How to Pause and Take Back Control When You Need It

pause button

by theslowman

I recently wrote about how I came to learn about the power of the Pause. I capitalized that because it’s just not used enough. Too many people speaking before they actually know what they want to say. Too many off-the-cuff remarks getting us into out-of-control situations. Too many people jumping over each other just to get a word in.

But the Pause can often be a solution.

How to Press Pause

When it comes to maintaining control of your energy and priorities – rather than giving them over to unreasonable demands, for example – the pause is only part of the solution. What remains is what you do during that pause.

For the people pleasers, you tireless keepers of the peace (despite your own well-being) you should use that brief interlude to tap into the matrix that is your brain and figure out what the ideal outcome should be. For many of us saying “no” is extremely difficult. It feels confrontational. But often, you don’t even have to say “no.”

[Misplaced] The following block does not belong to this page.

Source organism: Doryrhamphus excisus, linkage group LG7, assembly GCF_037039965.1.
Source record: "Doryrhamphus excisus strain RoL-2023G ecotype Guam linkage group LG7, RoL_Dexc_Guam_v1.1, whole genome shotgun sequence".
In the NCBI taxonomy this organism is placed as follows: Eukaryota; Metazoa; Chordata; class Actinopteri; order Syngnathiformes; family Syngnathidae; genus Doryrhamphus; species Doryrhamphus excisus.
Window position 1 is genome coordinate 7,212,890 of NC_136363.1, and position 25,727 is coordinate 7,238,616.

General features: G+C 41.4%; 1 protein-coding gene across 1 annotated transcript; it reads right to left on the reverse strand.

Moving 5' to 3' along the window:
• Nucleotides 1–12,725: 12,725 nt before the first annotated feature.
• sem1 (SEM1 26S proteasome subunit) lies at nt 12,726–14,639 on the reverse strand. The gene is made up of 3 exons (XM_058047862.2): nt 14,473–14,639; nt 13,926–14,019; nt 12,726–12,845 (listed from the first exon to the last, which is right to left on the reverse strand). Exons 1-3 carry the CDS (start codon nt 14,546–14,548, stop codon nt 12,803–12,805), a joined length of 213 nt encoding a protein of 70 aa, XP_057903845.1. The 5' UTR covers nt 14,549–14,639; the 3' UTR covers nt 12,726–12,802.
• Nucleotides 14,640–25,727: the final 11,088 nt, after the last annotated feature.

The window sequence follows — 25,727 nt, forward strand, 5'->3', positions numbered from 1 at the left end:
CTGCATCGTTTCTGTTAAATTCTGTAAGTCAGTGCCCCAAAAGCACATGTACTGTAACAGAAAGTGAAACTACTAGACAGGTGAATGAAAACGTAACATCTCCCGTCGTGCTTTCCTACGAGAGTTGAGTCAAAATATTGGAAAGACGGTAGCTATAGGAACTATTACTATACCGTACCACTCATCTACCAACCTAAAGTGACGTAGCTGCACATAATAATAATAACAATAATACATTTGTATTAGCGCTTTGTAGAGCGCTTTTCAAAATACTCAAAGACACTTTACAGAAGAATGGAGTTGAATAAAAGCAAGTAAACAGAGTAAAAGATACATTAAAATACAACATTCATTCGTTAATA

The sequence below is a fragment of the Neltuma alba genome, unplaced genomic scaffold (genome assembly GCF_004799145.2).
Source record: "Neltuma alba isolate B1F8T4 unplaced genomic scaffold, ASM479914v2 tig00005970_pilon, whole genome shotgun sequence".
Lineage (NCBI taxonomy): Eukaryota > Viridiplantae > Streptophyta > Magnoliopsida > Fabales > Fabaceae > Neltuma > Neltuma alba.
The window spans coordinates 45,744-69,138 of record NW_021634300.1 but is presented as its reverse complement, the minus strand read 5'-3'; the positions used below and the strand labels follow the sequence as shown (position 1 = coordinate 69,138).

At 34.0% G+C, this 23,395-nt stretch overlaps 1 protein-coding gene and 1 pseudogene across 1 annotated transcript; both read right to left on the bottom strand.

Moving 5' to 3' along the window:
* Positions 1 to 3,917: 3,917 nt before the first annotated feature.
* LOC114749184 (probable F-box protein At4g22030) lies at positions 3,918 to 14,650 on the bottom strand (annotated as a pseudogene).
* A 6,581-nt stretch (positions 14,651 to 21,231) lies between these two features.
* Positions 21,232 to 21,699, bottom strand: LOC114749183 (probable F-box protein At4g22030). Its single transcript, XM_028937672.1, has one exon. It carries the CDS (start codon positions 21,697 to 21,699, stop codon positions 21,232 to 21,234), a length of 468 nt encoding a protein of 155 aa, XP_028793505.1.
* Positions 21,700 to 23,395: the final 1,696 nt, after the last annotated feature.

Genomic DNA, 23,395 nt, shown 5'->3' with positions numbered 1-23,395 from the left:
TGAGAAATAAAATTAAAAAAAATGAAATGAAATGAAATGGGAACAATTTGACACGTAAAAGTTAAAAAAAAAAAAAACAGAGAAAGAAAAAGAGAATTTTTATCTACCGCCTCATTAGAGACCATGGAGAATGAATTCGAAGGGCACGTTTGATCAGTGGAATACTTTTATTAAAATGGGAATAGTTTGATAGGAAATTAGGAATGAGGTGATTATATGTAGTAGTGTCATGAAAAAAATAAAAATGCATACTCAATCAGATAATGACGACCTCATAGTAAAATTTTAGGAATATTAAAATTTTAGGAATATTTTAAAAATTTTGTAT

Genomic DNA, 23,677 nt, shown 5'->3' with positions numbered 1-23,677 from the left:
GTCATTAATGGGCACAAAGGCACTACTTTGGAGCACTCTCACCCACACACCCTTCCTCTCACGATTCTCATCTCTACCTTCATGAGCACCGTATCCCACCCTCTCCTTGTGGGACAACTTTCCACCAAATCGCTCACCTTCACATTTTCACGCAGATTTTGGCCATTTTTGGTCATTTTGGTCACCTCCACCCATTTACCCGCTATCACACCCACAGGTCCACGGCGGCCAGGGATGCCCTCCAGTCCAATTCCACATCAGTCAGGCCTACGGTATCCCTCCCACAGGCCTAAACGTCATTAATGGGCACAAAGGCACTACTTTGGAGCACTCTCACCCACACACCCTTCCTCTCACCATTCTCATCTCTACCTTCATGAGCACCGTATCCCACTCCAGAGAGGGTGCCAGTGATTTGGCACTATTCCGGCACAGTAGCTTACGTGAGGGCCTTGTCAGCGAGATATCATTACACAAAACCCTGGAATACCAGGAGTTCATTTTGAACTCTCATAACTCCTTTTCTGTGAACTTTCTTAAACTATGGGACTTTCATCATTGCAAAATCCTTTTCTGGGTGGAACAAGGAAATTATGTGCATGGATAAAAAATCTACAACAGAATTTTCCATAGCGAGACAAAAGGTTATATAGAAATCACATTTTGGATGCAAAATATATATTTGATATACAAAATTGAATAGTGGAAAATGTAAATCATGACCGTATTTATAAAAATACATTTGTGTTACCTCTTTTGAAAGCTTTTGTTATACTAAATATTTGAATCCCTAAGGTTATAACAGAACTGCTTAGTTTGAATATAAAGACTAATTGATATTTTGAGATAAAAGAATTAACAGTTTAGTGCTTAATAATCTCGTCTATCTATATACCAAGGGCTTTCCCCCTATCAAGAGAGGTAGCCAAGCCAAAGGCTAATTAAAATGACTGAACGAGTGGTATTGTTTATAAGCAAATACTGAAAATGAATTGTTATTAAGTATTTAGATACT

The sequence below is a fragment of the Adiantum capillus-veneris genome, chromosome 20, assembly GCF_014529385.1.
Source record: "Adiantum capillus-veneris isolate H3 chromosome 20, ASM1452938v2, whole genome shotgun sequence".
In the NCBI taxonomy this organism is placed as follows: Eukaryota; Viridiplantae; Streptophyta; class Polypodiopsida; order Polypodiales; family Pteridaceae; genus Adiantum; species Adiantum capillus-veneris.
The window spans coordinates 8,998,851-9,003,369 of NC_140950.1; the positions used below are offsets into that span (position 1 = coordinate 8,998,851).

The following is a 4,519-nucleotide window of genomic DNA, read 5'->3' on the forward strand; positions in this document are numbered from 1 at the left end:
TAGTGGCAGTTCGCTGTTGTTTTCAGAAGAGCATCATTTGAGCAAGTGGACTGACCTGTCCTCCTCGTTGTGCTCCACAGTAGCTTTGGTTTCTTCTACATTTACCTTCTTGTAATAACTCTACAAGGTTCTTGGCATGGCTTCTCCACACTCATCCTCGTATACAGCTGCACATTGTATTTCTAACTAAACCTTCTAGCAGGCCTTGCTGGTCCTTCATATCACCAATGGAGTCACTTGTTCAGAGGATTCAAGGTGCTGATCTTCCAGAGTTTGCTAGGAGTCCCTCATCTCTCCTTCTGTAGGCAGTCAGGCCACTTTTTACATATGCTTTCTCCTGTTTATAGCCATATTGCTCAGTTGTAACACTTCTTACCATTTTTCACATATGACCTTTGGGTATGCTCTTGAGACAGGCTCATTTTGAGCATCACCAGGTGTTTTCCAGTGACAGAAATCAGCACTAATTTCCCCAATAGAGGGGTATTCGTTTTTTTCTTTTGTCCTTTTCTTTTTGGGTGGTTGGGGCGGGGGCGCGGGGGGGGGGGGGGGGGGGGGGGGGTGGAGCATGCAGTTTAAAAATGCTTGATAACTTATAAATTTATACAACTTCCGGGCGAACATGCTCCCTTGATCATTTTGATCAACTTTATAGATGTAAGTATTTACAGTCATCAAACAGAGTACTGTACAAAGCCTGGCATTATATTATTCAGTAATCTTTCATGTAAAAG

That TPS report is going to take at least 2 days to put together? Before you say “yes” to your manager, just pause, take a breath and count to 7. While you’re doing that, calculate how much time the project is really going to take before you respond.

Again, the word “no” never has to cross your lips. All you’re doing is telling that person facts (that you’ve just given yourself time to reflect upon).

Of course, there are people who have no problem saying “no” and don’t shy away from confrontation. I think I have less advice to offer the those folks since I’m not one of them. But, I suggest pondering how much of your time and focus could go toward the things you’d rather be doing, versus how much of your energy is spent on conducting mini-battles.

How many of those confrontations could have been totally avoided with the presence of the Pause?

Taking the Pause to the Streets

I think the pregnant pauses in our lives should even go beyond verbal encounters. Consider the pause before replying to that panic-stricken email about the status of a project. Before you post your impassioned (and possibly embarrassing) comments on Facebook or some random blog, just give it 7 seconds and foresee the ramifications of saying it in publicly visible places… like the entire Internet.

If it’s worth saying after 7 seconds of reflection, go for it.

Do you practice the pause? If not, how do you keep your professional and personal encounters from overtaking you?

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